With the quantum computing race heating up between Google, IBM and Intel, it feels like we're hurtling towards quantum supremacy, that milestone when a quantum computer outperforms a classical one for the first time. Bringing us ever closer, Google has now unveiled Bristlecone, a new quantum computer chip with the record-setting power of 72 quantum bits (qubits).

Traditional computers perform their calculations in binary, so every bit of data is represented as either a zero or a one. Thanks to the quirky science that is quantum mechanics, a qubit can be in a superposition of both, effectively representing both a zero and a one at the same time. That means the power of a quantum computing system scales exponentially – two qubits can represent four states at once (00, 01, 10 and 11), three qubits represent eight, and so on.

As a result, quantum computers are great at performing simultaneous operations, processing all of these states at the same time where classic computers would have to run through each in turn. That means that, theoretically, a quantum computer made with a 49-qubit chip (like Tangle Lake, a processor Intel unveiled at CES in January) could outperform our current best supercomputers at certain types of operations.

Google's latest chip prototype, Bristlecone, boasts a staggering 72 qubits. These are arranged in a square array, and get their quantum nature through superconductivity, which allows them to represent multiple states by conducting current in two directions at once.

But it's not just a matter of cramming in more qubits and putting them to work tackling the biggest mathematical problems in the universe. Qubits are notoriously fragile, and outside fluctuations can introduce memory errors that undermine the whole calculation. And these are hard to detect – as Schrödinger illustrated with his infamous feline friend, as soon as you peek in the box you collapse the wave function into one state or the other, garbling the information. That could be great for quantum encryption systems that alert you if someone tries to hack in, but it's not so helpful when you just want to read the output of a quantum computer.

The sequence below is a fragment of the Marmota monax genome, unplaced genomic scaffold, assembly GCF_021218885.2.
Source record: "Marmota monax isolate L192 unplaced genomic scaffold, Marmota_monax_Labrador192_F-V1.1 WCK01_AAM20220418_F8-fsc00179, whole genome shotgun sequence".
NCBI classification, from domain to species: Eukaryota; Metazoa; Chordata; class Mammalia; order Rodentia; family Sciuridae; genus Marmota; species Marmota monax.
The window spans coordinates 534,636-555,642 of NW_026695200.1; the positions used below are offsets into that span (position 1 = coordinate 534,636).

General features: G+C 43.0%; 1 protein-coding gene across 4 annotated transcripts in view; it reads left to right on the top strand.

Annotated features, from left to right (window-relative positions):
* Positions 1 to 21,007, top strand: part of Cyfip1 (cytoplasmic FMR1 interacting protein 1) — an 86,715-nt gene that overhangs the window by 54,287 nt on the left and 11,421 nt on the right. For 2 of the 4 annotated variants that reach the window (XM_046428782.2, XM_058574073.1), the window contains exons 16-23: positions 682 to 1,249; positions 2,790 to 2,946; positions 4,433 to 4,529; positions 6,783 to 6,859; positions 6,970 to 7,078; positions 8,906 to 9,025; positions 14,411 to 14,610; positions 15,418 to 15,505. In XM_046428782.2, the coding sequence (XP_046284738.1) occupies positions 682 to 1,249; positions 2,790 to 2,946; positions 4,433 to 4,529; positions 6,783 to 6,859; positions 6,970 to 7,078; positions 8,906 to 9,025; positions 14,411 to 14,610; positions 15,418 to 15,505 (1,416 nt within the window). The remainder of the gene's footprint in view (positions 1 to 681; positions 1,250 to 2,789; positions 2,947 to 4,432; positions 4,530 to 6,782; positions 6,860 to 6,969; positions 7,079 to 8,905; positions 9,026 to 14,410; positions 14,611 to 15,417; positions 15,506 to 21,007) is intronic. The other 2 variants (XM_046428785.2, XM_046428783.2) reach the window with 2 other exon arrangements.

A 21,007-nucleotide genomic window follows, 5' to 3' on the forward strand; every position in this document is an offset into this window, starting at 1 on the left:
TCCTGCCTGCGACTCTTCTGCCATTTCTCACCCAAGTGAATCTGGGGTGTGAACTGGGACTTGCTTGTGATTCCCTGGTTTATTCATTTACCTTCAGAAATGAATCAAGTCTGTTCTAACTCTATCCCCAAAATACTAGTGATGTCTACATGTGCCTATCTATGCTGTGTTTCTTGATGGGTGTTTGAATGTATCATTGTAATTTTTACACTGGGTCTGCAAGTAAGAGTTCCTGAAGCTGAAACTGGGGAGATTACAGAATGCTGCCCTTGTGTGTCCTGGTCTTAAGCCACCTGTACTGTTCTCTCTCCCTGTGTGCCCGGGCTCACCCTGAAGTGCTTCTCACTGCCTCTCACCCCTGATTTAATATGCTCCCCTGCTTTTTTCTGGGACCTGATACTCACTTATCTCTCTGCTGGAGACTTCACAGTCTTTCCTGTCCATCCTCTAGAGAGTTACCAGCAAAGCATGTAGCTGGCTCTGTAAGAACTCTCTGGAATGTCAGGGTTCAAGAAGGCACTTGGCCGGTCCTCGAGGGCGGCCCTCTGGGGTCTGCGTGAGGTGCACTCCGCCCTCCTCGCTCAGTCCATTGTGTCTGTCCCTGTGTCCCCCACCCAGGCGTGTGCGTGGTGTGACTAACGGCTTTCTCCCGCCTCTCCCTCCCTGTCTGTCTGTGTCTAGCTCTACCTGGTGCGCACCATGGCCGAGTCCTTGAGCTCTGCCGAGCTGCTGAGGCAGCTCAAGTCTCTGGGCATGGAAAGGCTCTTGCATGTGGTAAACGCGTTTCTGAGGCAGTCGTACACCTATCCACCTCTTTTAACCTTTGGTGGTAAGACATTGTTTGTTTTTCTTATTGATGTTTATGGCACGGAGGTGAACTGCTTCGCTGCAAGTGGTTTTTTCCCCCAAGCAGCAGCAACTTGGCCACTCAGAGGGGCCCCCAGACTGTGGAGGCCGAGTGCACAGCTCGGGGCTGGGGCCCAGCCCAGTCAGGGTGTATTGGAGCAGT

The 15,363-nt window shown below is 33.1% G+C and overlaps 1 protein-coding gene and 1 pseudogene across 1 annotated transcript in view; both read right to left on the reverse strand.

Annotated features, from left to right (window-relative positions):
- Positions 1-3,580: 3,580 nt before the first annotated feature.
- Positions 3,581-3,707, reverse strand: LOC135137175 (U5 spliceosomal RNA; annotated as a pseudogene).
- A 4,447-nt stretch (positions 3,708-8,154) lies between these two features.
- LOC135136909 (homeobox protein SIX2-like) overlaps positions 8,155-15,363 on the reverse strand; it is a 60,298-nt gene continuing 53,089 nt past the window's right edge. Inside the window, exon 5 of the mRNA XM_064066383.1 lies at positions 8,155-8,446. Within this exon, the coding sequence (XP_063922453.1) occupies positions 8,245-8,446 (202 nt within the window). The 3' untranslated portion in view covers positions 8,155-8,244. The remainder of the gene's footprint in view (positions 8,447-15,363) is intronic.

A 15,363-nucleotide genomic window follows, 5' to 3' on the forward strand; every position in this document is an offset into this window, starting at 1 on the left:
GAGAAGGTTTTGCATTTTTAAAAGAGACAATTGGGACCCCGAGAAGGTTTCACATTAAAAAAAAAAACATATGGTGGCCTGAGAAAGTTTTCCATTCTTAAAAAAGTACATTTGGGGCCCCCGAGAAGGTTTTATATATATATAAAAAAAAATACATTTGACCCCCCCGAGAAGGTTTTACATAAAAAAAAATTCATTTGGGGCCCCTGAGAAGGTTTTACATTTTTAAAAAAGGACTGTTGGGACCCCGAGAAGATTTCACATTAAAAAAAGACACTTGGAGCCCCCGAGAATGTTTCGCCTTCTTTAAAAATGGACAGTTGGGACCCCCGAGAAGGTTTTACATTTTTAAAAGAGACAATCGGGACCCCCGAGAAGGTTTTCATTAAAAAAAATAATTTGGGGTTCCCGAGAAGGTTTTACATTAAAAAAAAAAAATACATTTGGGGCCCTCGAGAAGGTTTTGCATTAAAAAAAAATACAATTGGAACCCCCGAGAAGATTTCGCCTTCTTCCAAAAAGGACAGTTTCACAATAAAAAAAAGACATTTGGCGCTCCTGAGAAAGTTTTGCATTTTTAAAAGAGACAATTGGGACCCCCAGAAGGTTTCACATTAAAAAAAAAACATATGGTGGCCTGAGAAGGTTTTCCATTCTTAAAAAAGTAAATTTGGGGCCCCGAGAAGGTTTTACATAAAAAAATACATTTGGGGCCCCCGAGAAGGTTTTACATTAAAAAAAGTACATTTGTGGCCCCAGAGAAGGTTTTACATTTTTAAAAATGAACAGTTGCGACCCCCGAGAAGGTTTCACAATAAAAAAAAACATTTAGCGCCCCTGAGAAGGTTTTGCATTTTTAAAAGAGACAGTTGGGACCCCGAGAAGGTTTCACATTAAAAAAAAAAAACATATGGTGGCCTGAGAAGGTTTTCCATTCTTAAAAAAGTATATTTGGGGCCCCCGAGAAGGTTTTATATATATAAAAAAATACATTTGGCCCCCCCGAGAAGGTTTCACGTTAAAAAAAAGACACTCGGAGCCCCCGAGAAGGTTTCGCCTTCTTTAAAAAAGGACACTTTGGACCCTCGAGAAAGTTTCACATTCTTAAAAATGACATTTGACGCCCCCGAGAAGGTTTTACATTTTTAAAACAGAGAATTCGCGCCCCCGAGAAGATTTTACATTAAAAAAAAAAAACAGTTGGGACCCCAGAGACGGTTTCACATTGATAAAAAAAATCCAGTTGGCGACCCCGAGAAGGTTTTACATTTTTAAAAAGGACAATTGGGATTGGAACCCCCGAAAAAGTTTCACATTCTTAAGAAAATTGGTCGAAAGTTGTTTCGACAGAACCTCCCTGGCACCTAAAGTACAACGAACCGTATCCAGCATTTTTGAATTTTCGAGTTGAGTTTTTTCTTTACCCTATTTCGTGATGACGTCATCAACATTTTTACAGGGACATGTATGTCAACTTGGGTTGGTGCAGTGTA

To get around that problem, a few years ago the Google Quantum AI Lab developed a quantum error correction (QEC) technique, and demonstrated it in a system with nine qubits. The QEC works by checking combinations of data and measurement qubits, allowing the system to indirectly measure the information without affecting it. On the 9-qubit system, the method achieved error rates as low as 1 percent for readout, 0.1 percent for single-qubit gates and 0.6 percent for two-qubit gates.

The Google team is now aiming to achieve similarly low error rates on the Bristlecone processor's 72 qubits. To measure its performance, the researchers have developed a benchmarking tool that deliberately introduces a single error into the system, then compares the sampled output distribution to the results that a simulated classical computer came to.

The team says that eventually, the Bristlecone should be more than capable of reaching that watershed moment of demonstrating quantum supremacy. If it does manage to outperform a classical supercomputer, the processor could become the basis for building larger scale quantum computers.

Source: Google Research

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This intellectual comment has been said about almost every technology breakthrough. It adds NOTHING.

this is from a 10 second google search "It is believed 74% of the mass of the Milky Way, for example, is in the form of hydrogen atoms. The Sun contains approximately 1057 atoms of hydrogen. If you multiple the number of atoms per star (1057) times the estimated number of stars in the universe (1023), you get a value of 1080 atoms in the known universe."

Two q-bits represent 0-3. Three q-bits are 0-7. Is that whole paragraph just wrong or is the author saying that q-bits work exactly like normal bits or binary math?